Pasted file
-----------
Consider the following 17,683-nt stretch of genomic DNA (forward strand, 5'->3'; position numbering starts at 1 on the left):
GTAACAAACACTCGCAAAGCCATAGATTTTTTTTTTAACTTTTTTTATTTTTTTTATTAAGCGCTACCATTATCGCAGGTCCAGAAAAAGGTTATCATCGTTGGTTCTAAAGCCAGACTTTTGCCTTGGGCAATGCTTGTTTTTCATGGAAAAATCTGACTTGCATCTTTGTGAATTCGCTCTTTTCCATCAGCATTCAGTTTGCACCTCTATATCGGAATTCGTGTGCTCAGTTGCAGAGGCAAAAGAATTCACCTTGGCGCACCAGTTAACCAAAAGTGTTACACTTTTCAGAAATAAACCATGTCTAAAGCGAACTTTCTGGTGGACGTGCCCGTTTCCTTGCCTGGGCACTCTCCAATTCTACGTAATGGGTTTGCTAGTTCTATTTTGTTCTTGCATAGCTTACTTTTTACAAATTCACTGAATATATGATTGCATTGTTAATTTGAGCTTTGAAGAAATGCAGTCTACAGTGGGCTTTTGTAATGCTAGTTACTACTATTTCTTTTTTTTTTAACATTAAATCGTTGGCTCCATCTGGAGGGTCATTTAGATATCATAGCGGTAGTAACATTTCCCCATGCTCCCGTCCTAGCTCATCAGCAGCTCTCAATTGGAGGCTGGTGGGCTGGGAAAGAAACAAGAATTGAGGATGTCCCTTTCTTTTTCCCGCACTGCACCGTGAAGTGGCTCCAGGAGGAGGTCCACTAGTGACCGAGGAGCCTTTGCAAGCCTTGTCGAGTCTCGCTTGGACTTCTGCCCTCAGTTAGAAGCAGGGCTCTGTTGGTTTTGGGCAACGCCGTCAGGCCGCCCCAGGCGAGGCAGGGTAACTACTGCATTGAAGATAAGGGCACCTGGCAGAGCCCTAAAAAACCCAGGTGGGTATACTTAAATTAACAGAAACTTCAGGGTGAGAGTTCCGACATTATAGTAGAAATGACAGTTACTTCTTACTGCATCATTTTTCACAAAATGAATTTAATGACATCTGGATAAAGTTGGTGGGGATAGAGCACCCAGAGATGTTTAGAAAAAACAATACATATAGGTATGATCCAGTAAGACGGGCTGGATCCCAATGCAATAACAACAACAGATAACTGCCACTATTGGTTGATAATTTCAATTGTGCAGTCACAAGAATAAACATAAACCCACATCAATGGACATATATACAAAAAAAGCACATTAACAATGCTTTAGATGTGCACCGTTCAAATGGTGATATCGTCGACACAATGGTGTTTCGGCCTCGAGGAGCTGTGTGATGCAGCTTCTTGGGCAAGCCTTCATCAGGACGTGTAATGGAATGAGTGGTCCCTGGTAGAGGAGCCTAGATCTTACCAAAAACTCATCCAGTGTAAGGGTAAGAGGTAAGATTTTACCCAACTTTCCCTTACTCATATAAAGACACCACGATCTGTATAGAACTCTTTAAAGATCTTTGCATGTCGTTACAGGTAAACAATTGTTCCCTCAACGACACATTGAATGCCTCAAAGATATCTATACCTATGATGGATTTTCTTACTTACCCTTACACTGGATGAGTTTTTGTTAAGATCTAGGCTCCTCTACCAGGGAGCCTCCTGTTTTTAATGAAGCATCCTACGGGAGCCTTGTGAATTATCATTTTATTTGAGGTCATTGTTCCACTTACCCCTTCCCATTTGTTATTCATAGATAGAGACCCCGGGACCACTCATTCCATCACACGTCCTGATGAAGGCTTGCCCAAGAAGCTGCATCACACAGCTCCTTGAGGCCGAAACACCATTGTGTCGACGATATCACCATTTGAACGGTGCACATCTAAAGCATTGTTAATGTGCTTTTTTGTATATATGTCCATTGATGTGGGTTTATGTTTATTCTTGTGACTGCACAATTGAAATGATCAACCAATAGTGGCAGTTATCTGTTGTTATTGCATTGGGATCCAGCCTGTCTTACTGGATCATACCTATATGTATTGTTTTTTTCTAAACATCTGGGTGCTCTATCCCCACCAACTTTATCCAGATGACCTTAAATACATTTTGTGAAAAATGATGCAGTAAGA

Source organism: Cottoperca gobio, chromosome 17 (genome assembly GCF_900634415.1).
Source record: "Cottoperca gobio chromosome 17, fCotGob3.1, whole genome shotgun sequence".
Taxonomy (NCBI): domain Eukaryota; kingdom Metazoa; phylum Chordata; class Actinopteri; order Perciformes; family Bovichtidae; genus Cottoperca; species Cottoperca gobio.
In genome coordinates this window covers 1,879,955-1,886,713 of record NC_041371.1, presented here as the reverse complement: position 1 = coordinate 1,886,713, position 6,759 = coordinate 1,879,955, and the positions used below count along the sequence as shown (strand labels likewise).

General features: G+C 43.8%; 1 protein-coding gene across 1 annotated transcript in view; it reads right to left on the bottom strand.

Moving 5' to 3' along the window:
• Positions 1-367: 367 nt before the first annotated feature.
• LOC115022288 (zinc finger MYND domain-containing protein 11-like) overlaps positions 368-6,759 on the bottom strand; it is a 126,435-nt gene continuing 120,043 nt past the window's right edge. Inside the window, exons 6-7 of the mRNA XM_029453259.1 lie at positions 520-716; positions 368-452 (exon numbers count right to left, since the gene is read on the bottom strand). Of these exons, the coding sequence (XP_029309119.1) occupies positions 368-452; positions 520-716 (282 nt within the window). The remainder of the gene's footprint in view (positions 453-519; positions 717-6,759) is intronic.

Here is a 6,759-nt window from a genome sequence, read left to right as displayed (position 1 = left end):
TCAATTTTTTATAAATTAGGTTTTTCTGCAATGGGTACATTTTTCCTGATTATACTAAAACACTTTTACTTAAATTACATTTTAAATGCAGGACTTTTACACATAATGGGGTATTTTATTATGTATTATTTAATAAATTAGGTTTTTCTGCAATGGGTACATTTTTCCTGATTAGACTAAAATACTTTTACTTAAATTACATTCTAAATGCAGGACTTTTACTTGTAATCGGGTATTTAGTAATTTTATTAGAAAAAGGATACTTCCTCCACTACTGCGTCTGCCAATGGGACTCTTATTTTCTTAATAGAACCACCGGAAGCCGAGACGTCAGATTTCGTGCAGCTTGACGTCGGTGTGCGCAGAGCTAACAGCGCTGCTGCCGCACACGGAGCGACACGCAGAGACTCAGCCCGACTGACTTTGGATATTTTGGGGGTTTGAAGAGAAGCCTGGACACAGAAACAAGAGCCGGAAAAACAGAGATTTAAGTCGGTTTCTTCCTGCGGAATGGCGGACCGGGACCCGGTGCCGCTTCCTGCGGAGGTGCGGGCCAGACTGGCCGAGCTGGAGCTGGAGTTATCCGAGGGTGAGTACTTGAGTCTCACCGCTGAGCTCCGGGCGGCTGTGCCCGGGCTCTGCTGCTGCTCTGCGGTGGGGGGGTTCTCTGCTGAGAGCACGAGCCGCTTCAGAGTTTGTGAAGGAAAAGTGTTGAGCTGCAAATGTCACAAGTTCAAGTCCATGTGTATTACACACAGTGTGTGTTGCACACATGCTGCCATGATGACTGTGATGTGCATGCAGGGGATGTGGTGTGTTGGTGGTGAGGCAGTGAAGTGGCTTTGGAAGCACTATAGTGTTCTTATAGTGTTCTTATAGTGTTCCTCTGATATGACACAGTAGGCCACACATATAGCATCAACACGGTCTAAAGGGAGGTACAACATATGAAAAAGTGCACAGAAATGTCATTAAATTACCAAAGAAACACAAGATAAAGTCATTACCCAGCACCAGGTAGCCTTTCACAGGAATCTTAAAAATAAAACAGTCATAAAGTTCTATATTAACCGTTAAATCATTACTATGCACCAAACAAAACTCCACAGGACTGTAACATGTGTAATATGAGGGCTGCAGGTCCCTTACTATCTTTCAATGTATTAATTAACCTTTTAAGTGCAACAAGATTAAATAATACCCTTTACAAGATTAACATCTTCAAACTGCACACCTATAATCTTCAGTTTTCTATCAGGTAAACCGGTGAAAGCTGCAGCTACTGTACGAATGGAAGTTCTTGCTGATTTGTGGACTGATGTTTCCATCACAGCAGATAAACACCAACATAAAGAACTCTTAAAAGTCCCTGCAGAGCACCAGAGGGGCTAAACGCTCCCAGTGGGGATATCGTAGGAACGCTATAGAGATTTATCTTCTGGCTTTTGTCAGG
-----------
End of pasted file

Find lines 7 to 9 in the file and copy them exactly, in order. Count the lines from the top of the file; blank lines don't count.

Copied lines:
General features: G+C 43.8%; 1 protein-coding gene across 1 annotated transcript in view; it reads right to left on the bottom strand.

Moving 5' to 3' along the window:
• Positions 1-367: 367 nt before the first annotated feature.